In contrast to composite tumors which are single tumors with two different cell lines, collision tumors are characterized by the co-existence of two tumors of separate origins in the same specimen, often mixing together with no clear boundaries. Over 50 cases of synchronous gastric adenocarcinoma and lymphoma have been reported in the literature, of which at least five were collision tumors [6, 7]. There are also reports of gastric collision tumors between adenocarcinoma and a benign tumor or between two benign tumors. Lymph node collisions also frequently involve lymphomas, with sparse reports of collision metastases between two solid cancers, including breast cancer [8, 9].
One institution found metachronous double primary cancer in 4.1% of breast cancer patients, of which 14.8% were gastric cancers . The same institution reported metachronous double primary cancer in 3.7% of gastric cancer patients, of which 5.1% were breast cancers . The incidence of stomach cancer increased significantly after treatment for breast cancer (relative risk: 2.61, confidence interval, 1.68–4.06), while the converse did not hold true [10, 11]. While a combination of genetic disposition, common environmental factors, and treatment-related carcinogenesis may be associated with this trend, further research is warranted.
There is only one report of gastric and breast cancers arising in the same organ . The case is similar to ours in that the breast cancer was invasive ductal carcinoma (whereas gastric metastases usually result from invasive lobular carcinoma), the gastric cancer presented with bleeding (whereas gastric metastases are generally asymptomatic or cause obstructive symptoms due to secondary linitis plastica), collision tumors were observed in both the stomach and lymph nodes, and prognosis was limited despite surgery. To the extent of our search, our case is the first to diagnose primary and metastatic solid tumors in the same organ during the same endoscopic session.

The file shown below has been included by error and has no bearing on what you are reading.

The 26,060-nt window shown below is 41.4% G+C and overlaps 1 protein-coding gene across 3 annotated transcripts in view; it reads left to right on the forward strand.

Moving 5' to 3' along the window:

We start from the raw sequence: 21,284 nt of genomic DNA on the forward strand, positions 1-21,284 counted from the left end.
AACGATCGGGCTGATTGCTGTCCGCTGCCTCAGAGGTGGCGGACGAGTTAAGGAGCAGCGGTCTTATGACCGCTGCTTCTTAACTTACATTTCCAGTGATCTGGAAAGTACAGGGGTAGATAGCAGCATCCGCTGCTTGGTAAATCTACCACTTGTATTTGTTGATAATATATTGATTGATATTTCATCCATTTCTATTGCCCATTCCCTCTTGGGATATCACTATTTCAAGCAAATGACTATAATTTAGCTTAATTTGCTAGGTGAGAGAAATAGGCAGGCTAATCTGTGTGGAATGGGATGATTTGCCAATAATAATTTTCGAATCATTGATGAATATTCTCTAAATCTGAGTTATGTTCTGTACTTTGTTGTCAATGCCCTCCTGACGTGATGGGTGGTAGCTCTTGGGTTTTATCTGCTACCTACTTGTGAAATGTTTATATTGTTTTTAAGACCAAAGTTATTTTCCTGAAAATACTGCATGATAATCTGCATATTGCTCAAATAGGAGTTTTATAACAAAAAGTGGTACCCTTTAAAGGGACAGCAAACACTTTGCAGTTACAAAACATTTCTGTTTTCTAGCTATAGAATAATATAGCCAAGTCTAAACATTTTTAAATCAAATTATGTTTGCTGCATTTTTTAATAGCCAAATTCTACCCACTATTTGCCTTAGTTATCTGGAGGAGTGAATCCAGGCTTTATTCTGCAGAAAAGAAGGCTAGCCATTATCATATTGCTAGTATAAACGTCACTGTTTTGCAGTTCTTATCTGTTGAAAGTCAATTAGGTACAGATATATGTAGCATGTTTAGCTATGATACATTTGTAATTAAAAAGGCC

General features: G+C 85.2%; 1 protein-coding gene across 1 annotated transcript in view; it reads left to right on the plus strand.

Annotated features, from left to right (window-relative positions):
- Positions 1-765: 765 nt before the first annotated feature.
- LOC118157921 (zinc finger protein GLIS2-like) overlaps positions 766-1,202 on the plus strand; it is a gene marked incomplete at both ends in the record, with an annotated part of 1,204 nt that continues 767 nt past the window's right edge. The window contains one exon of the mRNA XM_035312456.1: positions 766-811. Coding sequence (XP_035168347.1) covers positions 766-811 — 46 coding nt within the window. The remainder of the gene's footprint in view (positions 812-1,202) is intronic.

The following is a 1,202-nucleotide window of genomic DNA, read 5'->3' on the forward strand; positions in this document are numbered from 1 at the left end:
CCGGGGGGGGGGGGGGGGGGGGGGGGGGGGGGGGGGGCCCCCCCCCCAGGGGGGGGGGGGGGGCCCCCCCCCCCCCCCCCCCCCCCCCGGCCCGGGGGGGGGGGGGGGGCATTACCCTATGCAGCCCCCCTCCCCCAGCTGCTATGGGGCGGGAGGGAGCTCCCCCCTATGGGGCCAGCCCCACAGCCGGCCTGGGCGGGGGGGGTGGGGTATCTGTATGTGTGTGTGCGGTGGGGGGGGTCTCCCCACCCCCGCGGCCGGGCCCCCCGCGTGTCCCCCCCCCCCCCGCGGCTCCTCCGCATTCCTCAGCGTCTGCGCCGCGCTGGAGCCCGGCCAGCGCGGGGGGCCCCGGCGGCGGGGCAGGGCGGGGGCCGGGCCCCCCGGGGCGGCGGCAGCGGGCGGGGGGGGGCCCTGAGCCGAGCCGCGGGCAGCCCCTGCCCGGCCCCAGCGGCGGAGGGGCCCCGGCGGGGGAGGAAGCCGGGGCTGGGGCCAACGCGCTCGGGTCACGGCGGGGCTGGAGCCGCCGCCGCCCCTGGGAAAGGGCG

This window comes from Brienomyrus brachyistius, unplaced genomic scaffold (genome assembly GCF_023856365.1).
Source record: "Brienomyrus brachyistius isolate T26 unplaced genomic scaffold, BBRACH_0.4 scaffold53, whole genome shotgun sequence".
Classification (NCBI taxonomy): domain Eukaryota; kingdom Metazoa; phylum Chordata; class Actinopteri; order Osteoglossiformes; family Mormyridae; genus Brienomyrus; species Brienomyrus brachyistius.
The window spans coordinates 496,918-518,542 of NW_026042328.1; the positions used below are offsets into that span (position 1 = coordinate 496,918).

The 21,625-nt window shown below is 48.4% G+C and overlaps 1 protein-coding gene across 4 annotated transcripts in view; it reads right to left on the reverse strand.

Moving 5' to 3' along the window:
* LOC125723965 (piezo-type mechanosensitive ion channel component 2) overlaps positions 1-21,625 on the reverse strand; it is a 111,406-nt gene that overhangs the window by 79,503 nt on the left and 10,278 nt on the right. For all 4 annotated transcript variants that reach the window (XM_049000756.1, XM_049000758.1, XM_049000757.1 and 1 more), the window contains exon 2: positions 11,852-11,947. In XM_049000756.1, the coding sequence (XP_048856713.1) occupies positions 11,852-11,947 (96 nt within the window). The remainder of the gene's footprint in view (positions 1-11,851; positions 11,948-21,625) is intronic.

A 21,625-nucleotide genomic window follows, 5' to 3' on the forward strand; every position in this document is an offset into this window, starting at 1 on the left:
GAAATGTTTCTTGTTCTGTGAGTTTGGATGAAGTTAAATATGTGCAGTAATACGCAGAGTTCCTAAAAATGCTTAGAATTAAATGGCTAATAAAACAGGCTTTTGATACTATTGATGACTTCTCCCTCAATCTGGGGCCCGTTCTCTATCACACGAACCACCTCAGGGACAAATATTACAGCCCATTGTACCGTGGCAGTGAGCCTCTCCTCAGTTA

Both cancers in our case were poorly differentiated adenocarcinomas which exhibited a primarily subepithelial growth pattern with minimal mucosal changes. While malignant cells were obtained from both types via endoscopic biopsies, there would have been additional diagnostic hurdles if the cancers were completely subepithelial in nature. Immunohistochemistry provided clear evidence of two different cancers in endoscopic biopsies from the same session, the resected stomach, and a resected lymph node (Table 1). CD20, CDX2 and MUC5AC were uniquely associated with the gastric cancer while GCFDF15, GATA3, ER, and PgR were uniquely associated with metastatic breast cancer in our patient. As this is not always the case, hepatocyte nuclear factor 4A immunohistochemistry may also aid in distinguishing primary gastric cancer and breast metastases .
In conclusion, we report a case of synchronous primary gastric adenocarcinoma and gastric metastases of breast cancer. Inter-disciplinary collaboration is crucial in determining the optimal treatment in double cancers. A high index of suspicion is required to identify metastatic lesions which can mainly invade subepithelial layers of the stomach.
Availability of data and materials
GATA binding protein 3
Gross cystic disease fluid protein-15
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The authors would like to thank Dr. Naoki Kanomata and Dr. Koyu Suzuki, Department of Pathology, St. Luke’s International Hospital for their contributions to the pathological aspects of this case.
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Okamoto, T., Suzuki, H. & Fukuda, K. Simultaneous gastric cancer and breast cancer metastases to the stomach with lymph node collision tumor: a case report. BMC Gastroenterol 21, 240 (2021). https://doi.org/10.1186/s12876-021-01823-4
- Gastric cancer
- Breast cancer
- Collision tumor
- Double cancer
- Poorly differentiated cancer
- Case report